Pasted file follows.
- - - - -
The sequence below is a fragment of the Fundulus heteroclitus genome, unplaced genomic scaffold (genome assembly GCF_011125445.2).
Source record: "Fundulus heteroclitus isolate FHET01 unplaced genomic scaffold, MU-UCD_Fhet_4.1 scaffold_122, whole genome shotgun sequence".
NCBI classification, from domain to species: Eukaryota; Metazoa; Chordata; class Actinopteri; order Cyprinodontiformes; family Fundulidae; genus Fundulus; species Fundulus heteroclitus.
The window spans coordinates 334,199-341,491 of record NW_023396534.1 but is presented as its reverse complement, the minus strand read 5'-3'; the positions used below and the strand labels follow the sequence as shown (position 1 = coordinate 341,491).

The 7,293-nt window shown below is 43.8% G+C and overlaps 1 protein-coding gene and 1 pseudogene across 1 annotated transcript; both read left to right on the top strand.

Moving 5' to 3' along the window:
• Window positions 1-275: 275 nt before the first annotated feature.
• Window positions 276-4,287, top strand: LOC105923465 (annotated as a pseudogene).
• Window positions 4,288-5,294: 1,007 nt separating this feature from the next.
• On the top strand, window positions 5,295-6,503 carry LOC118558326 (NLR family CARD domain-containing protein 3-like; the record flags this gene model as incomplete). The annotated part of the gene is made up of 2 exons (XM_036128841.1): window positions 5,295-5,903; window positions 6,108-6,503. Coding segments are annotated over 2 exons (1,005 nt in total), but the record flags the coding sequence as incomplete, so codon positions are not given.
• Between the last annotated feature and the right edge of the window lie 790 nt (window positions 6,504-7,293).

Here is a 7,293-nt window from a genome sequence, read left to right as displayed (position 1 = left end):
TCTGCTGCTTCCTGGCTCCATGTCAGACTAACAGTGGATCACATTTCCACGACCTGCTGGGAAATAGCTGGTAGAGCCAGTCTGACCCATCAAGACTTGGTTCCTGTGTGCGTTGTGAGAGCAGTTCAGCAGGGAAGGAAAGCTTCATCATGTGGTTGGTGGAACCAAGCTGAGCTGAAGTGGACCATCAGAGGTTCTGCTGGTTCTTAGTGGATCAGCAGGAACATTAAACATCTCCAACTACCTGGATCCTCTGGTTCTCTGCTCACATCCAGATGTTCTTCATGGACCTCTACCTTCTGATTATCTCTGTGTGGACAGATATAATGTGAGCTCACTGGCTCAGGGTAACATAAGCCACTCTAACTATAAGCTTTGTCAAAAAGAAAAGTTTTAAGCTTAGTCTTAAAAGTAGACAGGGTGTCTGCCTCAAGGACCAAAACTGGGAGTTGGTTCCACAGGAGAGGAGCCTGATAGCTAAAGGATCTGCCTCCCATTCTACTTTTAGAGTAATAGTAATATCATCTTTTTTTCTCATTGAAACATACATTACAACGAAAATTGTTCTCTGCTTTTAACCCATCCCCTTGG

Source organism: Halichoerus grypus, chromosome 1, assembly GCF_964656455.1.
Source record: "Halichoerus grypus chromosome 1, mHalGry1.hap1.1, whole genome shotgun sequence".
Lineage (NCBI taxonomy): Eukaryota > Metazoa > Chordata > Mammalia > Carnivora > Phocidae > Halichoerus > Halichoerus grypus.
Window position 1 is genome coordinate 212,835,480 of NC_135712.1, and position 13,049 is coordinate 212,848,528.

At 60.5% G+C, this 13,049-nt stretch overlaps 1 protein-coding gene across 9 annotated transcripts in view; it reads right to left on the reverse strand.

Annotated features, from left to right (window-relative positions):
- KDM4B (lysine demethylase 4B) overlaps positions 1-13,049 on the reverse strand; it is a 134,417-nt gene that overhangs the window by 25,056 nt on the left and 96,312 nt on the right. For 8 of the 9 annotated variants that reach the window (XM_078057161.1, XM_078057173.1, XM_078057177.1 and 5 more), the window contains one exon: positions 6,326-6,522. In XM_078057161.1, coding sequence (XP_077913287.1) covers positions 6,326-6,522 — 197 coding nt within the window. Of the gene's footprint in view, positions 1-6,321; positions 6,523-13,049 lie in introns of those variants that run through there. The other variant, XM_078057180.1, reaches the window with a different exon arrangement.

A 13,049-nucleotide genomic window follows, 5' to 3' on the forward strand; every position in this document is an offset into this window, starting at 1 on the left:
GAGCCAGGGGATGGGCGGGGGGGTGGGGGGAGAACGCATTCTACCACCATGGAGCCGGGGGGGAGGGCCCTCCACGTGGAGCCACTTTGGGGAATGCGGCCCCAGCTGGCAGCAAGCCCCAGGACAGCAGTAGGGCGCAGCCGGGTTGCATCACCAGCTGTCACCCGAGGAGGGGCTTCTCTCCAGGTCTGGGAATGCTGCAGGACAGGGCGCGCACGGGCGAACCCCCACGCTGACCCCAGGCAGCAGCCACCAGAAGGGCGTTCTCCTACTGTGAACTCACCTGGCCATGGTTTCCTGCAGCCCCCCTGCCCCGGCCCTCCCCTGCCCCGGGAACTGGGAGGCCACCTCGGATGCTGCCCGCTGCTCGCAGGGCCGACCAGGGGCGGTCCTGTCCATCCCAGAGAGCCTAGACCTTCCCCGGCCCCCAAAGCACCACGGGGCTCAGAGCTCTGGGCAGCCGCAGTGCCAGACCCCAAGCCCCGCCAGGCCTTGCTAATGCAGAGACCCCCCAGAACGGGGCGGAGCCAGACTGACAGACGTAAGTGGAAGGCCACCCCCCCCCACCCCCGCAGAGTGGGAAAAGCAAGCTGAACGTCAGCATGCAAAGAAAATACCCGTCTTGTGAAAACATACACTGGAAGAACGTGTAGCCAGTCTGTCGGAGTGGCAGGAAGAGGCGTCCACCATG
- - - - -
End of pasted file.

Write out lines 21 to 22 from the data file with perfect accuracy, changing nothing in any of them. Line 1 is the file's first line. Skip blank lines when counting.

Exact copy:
A 13,049-nucleotide genomic window follows, 5' to 3' on the forward strand; every position in this document is an offset into this window, starting at 1 on the left:
GAGCCAGGGGATGGGCGGGGGGGTGGGGGGAGAACGCATTCTACCACCATGGAGCCGGGGGGGAGGGCCCTCCACGTGGAGCCACTTTGGGGAATGCGGCCCCAGCTGGCAGCAAGCCCCAGGACAGCAGTAGGGCGCAGCCGGGTTGCATCACCAGCTGTCACCCGAGGAGGGGCTTCTCTCCAGGTCTGGGAATGCTGCAGGACAGGGCGCGCACGGGCGAACCCCCACGCTGACCCCAGGCAGCAGCCACCAGAAGGGCGTTCTCCTACTGTGAACTCACCTGGCCATGGTTTCCTGCAGCCCCCCTGCCCCGGCCCTCCCCTGCCCCGGGAACTGGGAGGCCACCTCGGATGCTGCCCGCTGCTCGCAGGGCCGACCAGGGGCGGTCCTGTCCATCCCAGAGAGCCTAGACCTTCCCCGGCCCCCAAAGCACCACGGGGCTCAGAGCTCTGGGCAGCCGCAGTGCCAGACCCCAAGCCCCGCCAGGCCTTGCTAATGCAGAGACCCCCCAGAACGGGGCGGAGCCAGACTGACAGACGTAAGTGGAAGGCCACCCCCCCCCACCCCCGCAGAGTGGGAAAAGCAAGCTGAACGTCAGCATGCAAAGAAAATACCCGTCTTGTGAAAACATACACTGGAAGAACGTGTAGCCAGTCTGTCGGAGTGGCAGGAAGAGGCGTCCACCATG